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About Bohemia nugget. (Cottage Grove, Or.) 1899-1907 | View Entire Issue (Aug. 21, 1903)
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Mm. Clayton wna atlll n rlrh woman,
nllliiiiidi did not, of coure, ncn
more tlinn it ( I 1 1 of her huabunira in
( OHIO. H l II I . Umi wn enough In lilvc lnT
every luxury Hint alio liml been iiceua
turned in, mi. I in keep Iiit Hi n manner
In'lltllng Iter million. Hha could not pre
ti'iiil nny ili i n aorruw for the la of n
inn II who liml been cruel, nciileetfid n ml
almost lirntiil In Iiit; lull Urn lime "lie
Illlil litrn absent from li 1 ill liml III II menu
lire Miflcucil I he lmr.lilie.il of lli prcvl'
OM4 memories, ninl I lie anil '"I" which
liml overtaken lilin fnrbndp In her forglv
tnit lienri the niutry remembrance of nil
"Perhnps, mini," alio snld, In n low, re
gretful voice, "If I hnit been tnori) for
bearing ami leu provoking tu him liu
llllltllt Iihvu lieell different nil I lie lime."
I .ml Miirlim looked up frmn lier liouk.
"Il Is always rliiht. dear, In think klli.l
ly of people who lire gone, mul I should
feel It wrong to apeak ngnlnst Frnhrls
Clayton iinir; hut I i-nunot hrlp tlilukliiK
Hint tin amount of goodness or gentleness
colli. I Into imirlie.l a heart so lilttrr mnl
cynical tin hla."
Mm. Mnxwell ili-rllneil nlnlutcly to be
prr.rlil at Winifred' wedding. An alio
wns utterly Indifferent now to tin- fnor
or il(fn vr of her relation", aim illil not
trnillile to imike miy excuse, hut content
eil her. elf with saying .lie Jlld not frrl
Inclined to l.f our of thn party.
"I alwaya disliked ihn girl, an.l thought
her Intriguante," he wrote In her moth
er. "It woiihl tw n ierfeel farce for me
to tw prracnt at her nmrrlatro. I hav
not the leant aytupatliy with lirr auccras,
althiMlilh I nilmlt alio haa played her
The wedding waa lump the Ipm happy
or magnificent (or Mra, MaiHell'i ab-pni-e;
everyone pronoiinrpil It a very
splendid affair; ninl thl lime the sylupn
thlpa of all were enll.tp.l fur tlir- lirliln
ami bridegroom were Ixilli younit ami
handanine anil happy. Mr llowaril carp
Wlnlfrpil away, anil hrr husband rccclv
l hrr with Infinite, gladupaa ami linilcr
neaa. All Ihn fur inert ami vlllagcra came
ruiinil to aee Mlaa (lyre, "that thpy hail
known from a rhlhl," married.
At llaicdl Court there were great fea
tlrlllea; illnnrra for all the tpiianla. ami
gamra ami tlrnwnrka In the evening, anil
a real military loin. I from Iin.luii.
Captain l Marehant waa lveat man. of
course; Aila Fordycn chief hrhleanialil,
nml Uir.l llarohl Hrskliic waa nhli. to be
pre.ent without suffering any panes of
Jealousy. II waa to I mi lnarrle.1 hlm.elf
In a month'a time. Mnilauip tie Mnnto
lieu hail actually heeu per.ua. I.-.I to t
pre.ent at tli v wi-.l.llnir.
"When we come hack you will alwaya
lire with ua, dear mailaiiip," Wltilfrvd
"Not yet, my lotp," Hip odd lady' an-
awercil. "Young people aic heat hy them-arlrt-a
at flrat. I ahall aak l.aily (I rare
to keep mo a little longer: ami then. If In
all montha or a ycar'a tlmp you carp to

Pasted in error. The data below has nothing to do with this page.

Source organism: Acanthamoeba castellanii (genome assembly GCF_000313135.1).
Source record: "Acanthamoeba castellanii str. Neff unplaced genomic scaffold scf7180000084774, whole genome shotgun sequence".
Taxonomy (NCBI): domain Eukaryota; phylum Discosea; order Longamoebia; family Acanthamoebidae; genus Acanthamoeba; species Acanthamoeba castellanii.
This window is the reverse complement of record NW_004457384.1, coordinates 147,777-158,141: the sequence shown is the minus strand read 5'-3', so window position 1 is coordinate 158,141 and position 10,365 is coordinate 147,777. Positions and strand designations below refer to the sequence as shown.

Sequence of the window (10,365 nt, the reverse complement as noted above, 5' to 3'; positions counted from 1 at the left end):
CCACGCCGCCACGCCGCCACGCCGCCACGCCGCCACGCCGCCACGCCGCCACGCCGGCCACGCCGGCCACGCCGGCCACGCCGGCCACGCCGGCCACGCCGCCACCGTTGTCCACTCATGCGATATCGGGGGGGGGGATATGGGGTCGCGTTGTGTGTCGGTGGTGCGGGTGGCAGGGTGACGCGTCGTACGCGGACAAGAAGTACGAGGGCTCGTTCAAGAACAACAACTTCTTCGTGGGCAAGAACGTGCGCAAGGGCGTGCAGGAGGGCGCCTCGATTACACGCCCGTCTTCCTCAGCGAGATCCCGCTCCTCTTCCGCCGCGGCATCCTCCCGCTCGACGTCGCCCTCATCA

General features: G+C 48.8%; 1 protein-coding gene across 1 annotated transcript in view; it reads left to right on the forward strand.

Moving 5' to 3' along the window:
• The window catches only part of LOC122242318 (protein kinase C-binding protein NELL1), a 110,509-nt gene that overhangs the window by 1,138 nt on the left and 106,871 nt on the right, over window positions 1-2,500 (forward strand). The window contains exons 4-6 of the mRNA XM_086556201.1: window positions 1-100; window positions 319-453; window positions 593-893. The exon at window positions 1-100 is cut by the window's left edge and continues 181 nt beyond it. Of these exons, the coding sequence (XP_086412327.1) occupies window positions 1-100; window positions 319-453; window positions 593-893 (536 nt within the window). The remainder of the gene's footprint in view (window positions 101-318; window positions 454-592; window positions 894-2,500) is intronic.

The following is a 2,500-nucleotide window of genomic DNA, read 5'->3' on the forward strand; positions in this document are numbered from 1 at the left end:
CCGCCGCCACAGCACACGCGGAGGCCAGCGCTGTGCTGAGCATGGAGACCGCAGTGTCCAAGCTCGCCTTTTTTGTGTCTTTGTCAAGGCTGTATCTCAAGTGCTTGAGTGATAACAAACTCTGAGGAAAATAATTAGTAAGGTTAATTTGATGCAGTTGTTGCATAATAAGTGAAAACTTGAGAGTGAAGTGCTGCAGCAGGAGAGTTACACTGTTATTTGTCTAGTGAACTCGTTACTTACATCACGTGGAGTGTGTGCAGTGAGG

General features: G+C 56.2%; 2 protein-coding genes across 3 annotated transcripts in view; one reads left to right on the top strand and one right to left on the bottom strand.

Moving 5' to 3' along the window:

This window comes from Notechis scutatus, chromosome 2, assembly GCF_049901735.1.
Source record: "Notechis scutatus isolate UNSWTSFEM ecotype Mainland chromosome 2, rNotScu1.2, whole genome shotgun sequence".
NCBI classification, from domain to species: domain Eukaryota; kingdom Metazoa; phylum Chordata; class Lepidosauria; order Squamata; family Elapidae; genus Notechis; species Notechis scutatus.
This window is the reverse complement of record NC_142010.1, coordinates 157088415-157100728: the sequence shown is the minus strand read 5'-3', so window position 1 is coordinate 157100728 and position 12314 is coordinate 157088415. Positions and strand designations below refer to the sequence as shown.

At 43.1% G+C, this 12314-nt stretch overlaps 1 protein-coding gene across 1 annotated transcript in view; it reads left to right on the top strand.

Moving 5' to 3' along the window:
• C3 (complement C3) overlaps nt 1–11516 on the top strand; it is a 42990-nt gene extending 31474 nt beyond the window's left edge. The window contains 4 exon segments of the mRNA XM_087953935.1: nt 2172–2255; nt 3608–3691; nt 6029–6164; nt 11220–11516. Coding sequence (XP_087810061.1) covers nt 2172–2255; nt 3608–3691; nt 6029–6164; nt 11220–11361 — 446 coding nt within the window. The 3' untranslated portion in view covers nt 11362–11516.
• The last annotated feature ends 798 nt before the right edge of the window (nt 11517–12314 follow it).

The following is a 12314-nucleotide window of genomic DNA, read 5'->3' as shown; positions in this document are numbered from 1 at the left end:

have Inc. I ahall rejoice to come tu you."
The aprlnir hail cniup rouml aicnln. anil
Mr. ami Mra. Ilaatlng-a wrrc at llaaell
'ourt. Mra. Clayton wna atnylng with
them. Slip waa hpraclf again now not
en hrlght ami apnrkllng, perhapa, aa III
Hip oM ilaya, Imt very awcet and cihhI
Hhp and Winifred were altllng togfther
In the green morning room na the twilight
waa coming on.
"I think the old Court la dccldrdly Im-
nrorpd uy thn prraencp of n inl.tre...
aald Mra. Clayton prnaently. "I alwnya
thought It charming now It la perfect. '
Winifred laughed a nliort, happy laugh
"Oh, do you really think an? It aecina
to me the plncp ought to bnvp a much
grander inl.tre.. thnn I, l aney n girl
lirouglit up to n almple country ifv com
lug to audi atalp and grandeur! I feel
ii. If I ought to he like l.mly llurlelgh
on. I. Inatend of making in) self o thor
oughly at home, to pliu- nway nnd dl
"It la a good thing Krrol ia not hern
to hear you, or !in would hp very angry
nt your aaylng nitch fooll.h thlnga. If
crer anjnne waa horn with n thorough
appreciation of Hip poiupa nml rnulllea of
the world, It la you, I think. It makca
inn Inugli when I reuieiuher how you u.i-.l
to prench to mo about lovp In n coltnge,
nml mnrrylng the man you lorcd If lie
lind not a .hilling.
"And ao I would hnro married Ilrrol If
lie hail been aa poor aa "
"Ho llinnUf ill. ma hello, that your Iovp
waa not put to audi n tcrrlhlp teat."
Theic wna alienee for n few momenta,
nnd thin Mra. Clayton apokp again, with
n voice that betrayed noma agitation;
"Winifred, did you over know how
iiindi I cured for Col. d'Agullar?"
"I know ho cored n grcut deal for you,
"And you thought became I could not
innku up my mind to alinrp poverty with
Mm, tli ii t I did not lovp him?"
"Nny, l'"ci', I would not any that."
"Well, th " cried Mra. Clayton, lm-
pctuoualy, "I tell you I loved him both
before nnd nfter I married Knincla Clay
ton better nfter, iierhapn, thnn before.
1 may na well coufeaa the whole; I nni
not nfrnld of your repenting It. When I
wna ho mlaeriililtf wp met again in Lon
don, mid It hccuiciI my only comfort to
get hi nynipntliy for my trouble. At
hint wo purled, with tliu Intention of not
meeting ngiilli. I have, never acen or heard
of him since. I call guea why ho keeps
"You think ha docs not llko to neck
yaw hccamio you are rich aa well aa
free?" Winifred auggeated.
Mra. Clnytoii bent her head,
"And I want you to do noinethlng for
me," aha aahl, nfter a pause,
"To auk him hero, dnrllngl" salt Wini
"Yea," niuwereil Pee, almply,
"NitoI alinll wrlto to him nt onco. I
lainw he like lilni. I aupposo lio la lu
"I aliould think no," mul Mrs, Clayton
roe aluwly nnd left the mom,
I'l-caeiitly Mr. Hnntlnga enmo In,
"Ilrrol!" aahl hla wife,
"Yea, my pet."
"I want you to write lit once and In
vile Col. d'Agullar to come nml atny."
"Do you, ilenr why V"
"Never mlml. You nro not to nk nny